Acknowledgements: Thomas P. Turner (Mastery Flight Training Inc.)

(Ed. Note: As a follow-up to the original article, and in response to a subsequent comment received by Thomas, the following is added in clarification)

Reader and well-known flight instructor Zdravko Podolski writes about last week’s LESSONS on airplane weight, centre of gravity, stability and control:

“One minor correction to an otherwise excellent FLYING LESSON. For any given weight, an aft loaded conventional airplane will actually fly at a lower angle of attack than if it was forward loaded …. ”.

Tom responded: 

“... You’re correct: if the pilot maintains a constant vertical speed an aft-loaded airplane will fly at a lower angle of attack. To visualise this, think of an airplane maintaining altitude while loaded at the rear of its envelope. It will tend to pitch upward compared to a more fully forward loaded airplane. Because it pitches upward, it tends to climb. Consequently, the pilot must trim the nose further down - to a lower angle of attack - to maintain altitude.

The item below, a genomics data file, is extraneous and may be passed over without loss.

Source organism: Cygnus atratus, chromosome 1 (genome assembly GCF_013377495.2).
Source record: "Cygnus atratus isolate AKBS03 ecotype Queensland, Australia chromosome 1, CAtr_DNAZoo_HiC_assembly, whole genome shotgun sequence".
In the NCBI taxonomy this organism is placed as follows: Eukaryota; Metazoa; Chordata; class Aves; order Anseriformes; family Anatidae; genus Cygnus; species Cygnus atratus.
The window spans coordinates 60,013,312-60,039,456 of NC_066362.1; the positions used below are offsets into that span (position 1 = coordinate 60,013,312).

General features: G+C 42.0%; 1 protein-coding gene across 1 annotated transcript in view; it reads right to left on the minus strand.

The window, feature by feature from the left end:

What I meant to emphasise is that the aft-CG airplane will tend to pitch up, increasing its angle of attack, unless the pilot provides more force than normal for the vertical speed he/she desires. Apply the “usual” pressure necessary to flare for landing in an airplane loaded farther aft that you’re used to, and the angle of attack will increase more than you’d normally expect. The lower breakout forces and reduced pitch stability (both described in last week’s LESSONS) make this an even greater hazard for the pilot not used to flight at the aft limits of the loading envelope. Thanks for helping me clarify and emphasize this point, Zdravko”.


Tony Birth